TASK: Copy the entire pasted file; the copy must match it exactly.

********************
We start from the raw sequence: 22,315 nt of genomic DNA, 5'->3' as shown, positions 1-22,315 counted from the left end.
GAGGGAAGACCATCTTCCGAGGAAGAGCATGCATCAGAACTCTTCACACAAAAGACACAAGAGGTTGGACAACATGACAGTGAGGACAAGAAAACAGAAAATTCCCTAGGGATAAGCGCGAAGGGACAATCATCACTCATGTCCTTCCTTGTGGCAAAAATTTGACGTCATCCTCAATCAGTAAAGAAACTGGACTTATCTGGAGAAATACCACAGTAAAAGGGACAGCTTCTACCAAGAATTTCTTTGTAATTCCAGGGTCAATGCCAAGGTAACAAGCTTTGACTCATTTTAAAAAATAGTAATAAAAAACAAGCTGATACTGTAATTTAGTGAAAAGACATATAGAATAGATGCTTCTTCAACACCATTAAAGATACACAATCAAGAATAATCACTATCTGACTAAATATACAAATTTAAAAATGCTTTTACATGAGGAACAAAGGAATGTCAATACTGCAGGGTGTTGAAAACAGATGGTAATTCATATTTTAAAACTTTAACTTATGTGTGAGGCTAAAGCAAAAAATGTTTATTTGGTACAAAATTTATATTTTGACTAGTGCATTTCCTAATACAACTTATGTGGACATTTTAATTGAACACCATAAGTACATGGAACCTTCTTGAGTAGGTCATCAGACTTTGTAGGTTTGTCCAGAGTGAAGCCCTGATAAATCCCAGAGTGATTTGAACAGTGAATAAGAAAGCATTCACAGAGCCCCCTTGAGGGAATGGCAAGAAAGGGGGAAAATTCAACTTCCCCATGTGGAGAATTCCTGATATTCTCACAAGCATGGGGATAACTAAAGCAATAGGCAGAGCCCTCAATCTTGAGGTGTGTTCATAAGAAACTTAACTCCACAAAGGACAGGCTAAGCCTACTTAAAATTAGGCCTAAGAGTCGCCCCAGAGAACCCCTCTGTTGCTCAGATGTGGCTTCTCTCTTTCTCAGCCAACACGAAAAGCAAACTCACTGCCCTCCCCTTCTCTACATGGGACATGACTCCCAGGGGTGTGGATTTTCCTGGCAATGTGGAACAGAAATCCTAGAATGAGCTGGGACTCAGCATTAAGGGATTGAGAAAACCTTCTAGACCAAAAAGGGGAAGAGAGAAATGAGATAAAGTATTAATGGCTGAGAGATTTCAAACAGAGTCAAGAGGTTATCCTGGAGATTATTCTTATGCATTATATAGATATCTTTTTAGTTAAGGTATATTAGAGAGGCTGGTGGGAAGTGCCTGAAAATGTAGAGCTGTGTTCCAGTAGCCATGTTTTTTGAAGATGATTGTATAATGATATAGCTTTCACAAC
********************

We start from the raw sequence: 22,315 nt of genomic DNA, 5'->3' as shown, positions 1-22,315 counted from the left end.
GAGGGAAGACCATCTTCCGAGGAAGAGCATGCATCAGAACTCTTCACACAAAAGACACAAGAGGTTGGACAACATGACAGTGAGGACAAGAAAACAGAAAATTCCCTAGGGATAAGCGCGAAGGGACAATCATCACTCATGTCCTTCCTTGTGGCAAAAATTTGACGTCATCCTCAATCAGTAAAGAAACTGGACTTATCTGGAGAAATACCACAGTAAAAGGGACAGCTTCTACCAAGAATTTCTTTGTAATTCCAGGGTCAATGCCAAGGTAACAAGCTTTGACTCATTTTAAAAAATAGTAATAAAAAACAAGCTGATACTGTAATTTAGTGAAAAGACATATAGAATAGATGCTTCTTCAACACCATTAAAGATACACAATCAAGAATAATCACTATCTGACTAAATATACAAATTTAAAAATGCTTTTACATGAGGAACAAAGGAATGTCAATACTGCAGGGTGTTGAAAACAGATGGTAATTCATATTTTAAAACTTTAACTTATGTGTGAGGCTAAAGCAAAAAATGTTTATTTGGTACAAAATTTATATTTTGACTAGTGCATTTCCTAATACAACTTATGTGGACATTTTAATTGAACACCATAAGTACATGGAACCTTCTTGAGTAGGTCATCAGACTTTGTAGGTTTGTCCAGAGTGAAGCCCTGATAAATCCCAGAGTGATTTGAACAGTGAATAAGAAAGCATTCACAGAGCCCCCTTGAGGGAATGGCAAGAAAGGGGGAAAATTCAACTTCCCCATGTGGAGAATTCCTGATATTCTCACAAGCATGGGGATAACTAAAGCAATAGGCAGAGCCCTCAATCTTGAGGTGTGTTCATAAGAAACTTAACTCCACAAAGGACAGGCTAAGCCTACTTAAAATTAGGCCTAAGAGTCGCCCCAGAGAACCCCTCTGTTGCTCAGATGTGGCTTCTCTCTTTCTCAGCCAACACGAAAAGCAAACTCACTGCCCTCCCCTTCTCTACATGGGACATGACTCCCAGGGGTGTGGATTTTCCTGGCAATGTGGAACAGAAATCCTAGAATGAGCTGGGACTCAGCATTAAGGGATTGAGAAAACCTTCTAGACCAAAAAGGGGAAGAGAGAAATGAGATAAAGTATTAATGGCTGAGAGATTTCAAACAGAGTCAAGAGGTTATCCTGGAGATTATTCTTATGCATTATATAGATATCTTTTTAGTTAAGGTATATTAGAGAGGCTGGTGGGAAGTGCCTGAAAATGTAGAGCTGTGTTCCAGTAGCCATGTTTTTTGAAGATGATTGTATAATGATATAGCTTTCACAAC